One in five Okinawans is over 65 years old
According to Okinawa Prefecture Elderly Care and Nursing Division, 19.2% of the population in Okinawa was over 65 years old, as of Oct. 1, 2015. The rate is the lowest among all the prefectures in Japan, although the portion of elderly residents has increased every year.
Within Okinawa, Tonaki Village has the highest rate of the elderly, 39.8%, which means two in five are over 65. The number of people above 100 years of age was 939 as of Sep. 15, 2015, which is 23 less than the previous year, and the 15th largest in Japan. This year the number is certain to increase, and likely to exceed 1,000 for the first time since the 1972 reversion.
The growth of the aging population in Okinawa is moderate, compared to the national average of 26.7%, because of the high birth rate in the prefecture, as well as the many young people who move to Okinawa from other areas. However, the National Institute of Population and Social Security Research has estimated that the portion of the people over 65 will likely exceed 30% in 25 years.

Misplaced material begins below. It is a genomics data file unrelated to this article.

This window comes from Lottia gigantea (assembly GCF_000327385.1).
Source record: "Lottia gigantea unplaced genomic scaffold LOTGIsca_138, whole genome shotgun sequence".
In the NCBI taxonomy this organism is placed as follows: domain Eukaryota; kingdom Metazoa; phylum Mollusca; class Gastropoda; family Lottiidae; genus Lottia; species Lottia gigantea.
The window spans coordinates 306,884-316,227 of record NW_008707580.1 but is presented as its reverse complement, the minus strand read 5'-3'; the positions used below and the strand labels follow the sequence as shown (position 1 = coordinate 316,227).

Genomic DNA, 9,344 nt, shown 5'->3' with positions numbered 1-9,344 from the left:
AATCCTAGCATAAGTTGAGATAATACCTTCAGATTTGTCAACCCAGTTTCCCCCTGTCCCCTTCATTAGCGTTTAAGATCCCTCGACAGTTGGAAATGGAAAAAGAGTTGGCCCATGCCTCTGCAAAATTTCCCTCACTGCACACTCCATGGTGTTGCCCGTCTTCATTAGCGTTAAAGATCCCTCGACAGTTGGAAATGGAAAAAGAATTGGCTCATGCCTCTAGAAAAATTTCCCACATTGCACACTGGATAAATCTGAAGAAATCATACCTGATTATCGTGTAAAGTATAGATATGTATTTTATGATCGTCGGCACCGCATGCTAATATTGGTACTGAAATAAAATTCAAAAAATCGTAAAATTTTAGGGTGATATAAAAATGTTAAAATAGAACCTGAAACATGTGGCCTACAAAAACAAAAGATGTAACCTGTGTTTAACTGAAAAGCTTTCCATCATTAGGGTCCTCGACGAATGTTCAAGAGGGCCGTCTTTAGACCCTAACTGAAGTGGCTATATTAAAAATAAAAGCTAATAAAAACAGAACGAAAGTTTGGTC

Currently, the number of senior citizens living alone is increasing remarkably, being more than 71,000 in 2015, which was 11.5% of all households.
The rate of aging population among all five major districts of Okinawa is the highest in Miyako at 23.7%. 22.8% of residents in the northern part of the main island are over 65, while 19.0% of Yaeyama residents, 18.9% of people in the south and 18.4% in the middle part are over 65.
By municipality, Aguni Village was second to Tonaki at 34.7%, and in Ogimi Village the rate was 32.6%.
Haebaru Town has the smallest portion of elderly residents at 15.7%. Tomigusuku City has 15.9%, and Urasoe City 16.7%. These cities seem to be popular among young people as commuter towns.